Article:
29 July 2013 Legislative News Update 


Legislative News is AUSA Government Affairs Directorate's
weekly electronic newsletter, and is published
every Monday when Congress is in session.

In this issue:

  • House Approves Defense Spending Bill
  • Veterans' Legislation Advances


The House's approval of the fiscal 2014 defense appropriations bill last week means that they have now passed all three of the major defense-related bills. The Military Construction/VA bill and the Defense authorization bill were approved on June 4 and June 14, respectively.

The appropriations bill provides $512.5 billion in non-war funding and includes $85.8 billion in funding for Overseas Contingency Operations (OCO).

The bill includes a 1.8 percent pay raise for military personnel, and prohibits the Defense Department from furloughing civilian workers, including Dual Status Military Technicians, beginning on Oct. 1.

AUSA would like to thank Rep. Colleen Hanabusa, D-Hawaii, for introducing an amendment that would prohibit any new fees on the TRICARE for Life program. Her amendment was approved by voice vote.

In a speech on the House floor, Hanabusa said, “Year after year, we hear from the Defense Department that healthcare costs for our soldiers and veterans are spiraling out of control, and that TRICARE is ‘crippling’ DoD with its rise in costs. Yet, for the past two fiscal years, the Pentagon has found a way to reprogram hundreds of millions of dollars from defense health accounts to ‘higher priorities.’

“DoD’s own documents prove military health costs are not ‘exploding’ – the combined personnel and health care costs are less than one-third of DoD budget, the same as they’ve been for 30 years.

“The relatively low cost of healthcare and strong benefits are the fundamental elements are necessary to not just recruit, but also sustain an all-volunteer force. Significant cuts to the critical incentive packages that sustain a top-quality career force will undermine long-term retention and readiness.”

The White House has already issued a veto threat to the spending bill. A statement from the Office of Management and Budget said that enacting the legislation would “hurt our economy and require draconian cuts to middle-class priorities."

What’s next: It’s all up to the Senate now. The Defense Appropriations Subcommittee is scheduled to mark up its version of the bill tomorrow with approval expected by the full committee on Thursday. However, the likelihood that it is passed before the Oct. 1 start of the new fiscal year is slim. The Senate heads out for its five week August recess on Friday and they are slated to only work 16 legislative days in September. The schedule constraint coupled with the budget battles expected later this year probably means that another continuing resolution is on the horizon. There have been no details released on that yet.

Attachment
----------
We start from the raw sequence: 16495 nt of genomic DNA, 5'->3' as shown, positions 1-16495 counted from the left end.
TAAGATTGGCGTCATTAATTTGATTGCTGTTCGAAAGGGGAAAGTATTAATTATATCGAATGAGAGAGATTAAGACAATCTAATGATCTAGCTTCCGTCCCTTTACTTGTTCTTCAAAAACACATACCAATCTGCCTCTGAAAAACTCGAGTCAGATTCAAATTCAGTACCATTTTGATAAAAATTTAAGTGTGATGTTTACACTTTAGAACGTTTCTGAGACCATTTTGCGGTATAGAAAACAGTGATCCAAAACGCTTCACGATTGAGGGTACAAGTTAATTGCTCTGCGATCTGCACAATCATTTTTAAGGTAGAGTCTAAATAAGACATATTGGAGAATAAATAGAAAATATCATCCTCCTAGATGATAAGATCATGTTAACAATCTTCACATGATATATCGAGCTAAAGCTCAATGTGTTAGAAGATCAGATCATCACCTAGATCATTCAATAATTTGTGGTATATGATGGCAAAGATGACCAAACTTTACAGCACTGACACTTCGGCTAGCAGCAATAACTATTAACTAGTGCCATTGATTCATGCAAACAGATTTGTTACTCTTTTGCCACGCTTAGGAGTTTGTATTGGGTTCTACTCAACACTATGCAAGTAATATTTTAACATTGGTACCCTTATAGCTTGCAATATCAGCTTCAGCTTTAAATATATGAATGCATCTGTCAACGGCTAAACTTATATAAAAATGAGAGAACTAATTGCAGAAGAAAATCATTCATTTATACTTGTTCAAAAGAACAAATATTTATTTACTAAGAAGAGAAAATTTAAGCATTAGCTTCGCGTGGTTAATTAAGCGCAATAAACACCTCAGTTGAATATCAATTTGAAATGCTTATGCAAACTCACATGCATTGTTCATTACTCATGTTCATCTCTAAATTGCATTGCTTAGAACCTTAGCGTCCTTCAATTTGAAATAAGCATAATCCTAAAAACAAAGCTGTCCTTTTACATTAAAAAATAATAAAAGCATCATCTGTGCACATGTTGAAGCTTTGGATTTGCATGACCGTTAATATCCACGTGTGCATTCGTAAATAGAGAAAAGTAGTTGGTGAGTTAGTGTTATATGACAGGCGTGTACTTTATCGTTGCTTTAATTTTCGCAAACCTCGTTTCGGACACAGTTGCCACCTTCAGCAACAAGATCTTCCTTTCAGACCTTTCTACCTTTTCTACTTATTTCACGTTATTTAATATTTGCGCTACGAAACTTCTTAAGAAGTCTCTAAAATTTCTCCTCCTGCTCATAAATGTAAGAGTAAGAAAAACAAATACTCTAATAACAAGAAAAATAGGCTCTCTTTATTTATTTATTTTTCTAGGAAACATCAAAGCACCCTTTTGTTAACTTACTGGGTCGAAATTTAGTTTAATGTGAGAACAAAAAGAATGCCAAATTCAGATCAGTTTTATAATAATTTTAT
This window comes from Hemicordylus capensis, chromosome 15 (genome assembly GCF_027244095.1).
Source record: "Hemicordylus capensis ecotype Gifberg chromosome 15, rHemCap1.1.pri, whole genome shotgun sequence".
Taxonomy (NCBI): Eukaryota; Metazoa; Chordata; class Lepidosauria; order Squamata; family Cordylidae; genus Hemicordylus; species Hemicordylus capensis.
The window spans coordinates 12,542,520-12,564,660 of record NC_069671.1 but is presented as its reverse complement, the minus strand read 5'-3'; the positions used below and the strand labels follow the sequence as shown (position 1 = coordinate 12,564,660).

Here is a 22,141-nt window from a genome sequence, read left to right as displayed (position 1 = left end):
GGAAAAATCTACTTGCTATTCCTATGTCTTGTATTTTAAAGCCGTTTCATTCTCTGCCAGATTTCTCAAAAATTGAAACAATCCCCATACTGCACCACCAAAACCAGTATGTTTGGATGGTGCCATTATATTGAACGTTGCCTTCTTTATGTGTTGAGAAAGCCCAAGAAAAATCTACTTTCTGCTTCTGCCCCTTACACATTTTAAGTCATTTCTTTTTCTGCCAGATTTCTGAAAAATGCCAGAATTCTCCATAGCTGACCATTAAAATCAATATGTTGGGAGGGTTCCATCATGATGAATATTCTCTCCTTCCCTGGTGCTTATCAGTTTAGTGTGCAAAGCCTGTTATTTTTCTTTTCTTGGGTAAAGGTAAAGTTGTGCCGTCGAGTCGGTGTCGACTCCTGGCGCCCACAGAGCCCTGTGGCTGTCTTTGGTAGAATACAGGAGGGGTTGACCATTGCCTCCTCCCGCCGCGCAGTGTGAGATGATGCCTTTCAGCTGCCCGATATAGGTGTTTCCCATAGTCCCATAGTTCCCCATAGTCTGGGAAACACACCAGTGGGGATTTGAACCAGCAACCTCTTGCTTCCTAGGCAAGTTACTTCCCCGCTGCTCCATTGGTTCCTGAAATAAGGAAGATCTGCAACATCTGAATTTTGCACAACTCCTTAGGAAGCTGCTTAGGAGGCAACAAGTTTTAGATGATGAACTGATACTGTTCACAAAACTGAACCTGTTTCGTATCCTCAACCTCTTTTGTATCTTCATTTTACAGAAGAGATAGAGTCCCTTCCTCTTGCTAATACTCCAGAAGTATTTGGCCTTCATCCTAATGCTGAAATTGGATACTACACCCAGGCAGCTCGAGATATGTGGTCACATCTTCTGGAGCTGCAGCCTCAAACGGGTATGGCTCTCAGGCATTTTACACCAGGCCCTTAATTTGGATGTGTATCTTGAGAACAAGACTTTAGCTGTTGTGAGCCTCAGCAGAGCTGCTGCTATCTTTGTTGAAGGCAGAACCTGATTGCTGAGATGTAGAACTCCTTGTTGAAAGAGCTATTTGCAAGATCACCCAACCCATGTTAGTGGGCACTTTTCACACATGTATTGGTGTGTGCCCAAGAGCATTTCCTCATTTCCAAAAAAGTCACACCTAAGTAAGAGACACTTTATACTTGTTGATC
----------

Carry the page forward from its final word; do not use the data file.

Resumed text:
A package of bills approved by the Senate Veterans’ Affairs Committee last week would improve benefits and health care services for veterans and their families. The package also includes a measure that would bring the Department of Veterans’ Affairs in line with a Supreme Court ruling on same-sex marriage.

The legislation cleared by the committee would:

  • Improve the delivery of care and benefits for veterans who experienced sexual trauma while serving in the military.
  • Extend to caregivers for veterans of all eras eligibility for the family caregiver program. This program currently provides services and benefits – including a monthly stipend, reimbursement for travel expenses, counseling, training and respite care – to caregivers of seriously injured post-9/11 veterans.
  • Expand eligibility for benefits for spouses married in states that allow gays to wed. The measure would bring the VA into conformance with a June 26 ruling by the Supreme Court that struck down a federal law that unconstitutionally denied federal benefits for all legally married couples.
  • Require quarterly reports to Congress on efforts to eliminate a backlog of benefits claims by 2015. VA would have to detail both the projected and actual number of claims received, pending, completed and on appeal.
  • Improve veterans’ health care through increased access to complementary and alternative medicine, chiropractic care and transportation services.
  • Expand access to education benefits for veterans and their survivors, including making recently-separated veterans eligible for tuition at the in-state rate and improving the level of benefits offered to survivors of service members killed on active duty.
  • Expand employment opportunities for veterans through new programs that will encourage employers to hire veterans and by renewing the popular Veterans Retraining Assistance Program from VOW to Hire Heroes Act of 2011.
  • Provide cost-of-living increases in veterans’ disability payments at the same rate as Social Security benefits.
  • Require a judge’s order to prohibit a veteran who has been determined to be mentally incompetent by the VA from purchasing or possessing a firearm.

The committee has not identified funding to pay for the legislation; therefore, the legislation will not go to the Senate floor for debate until the Congressional Budget Office provides cost estimates. Committee Chairman Sen. Bernie Sanders, I-Vt., pledged to work to find funding— and also said he doesn’t want Congress to scrimp on veter­ans programs.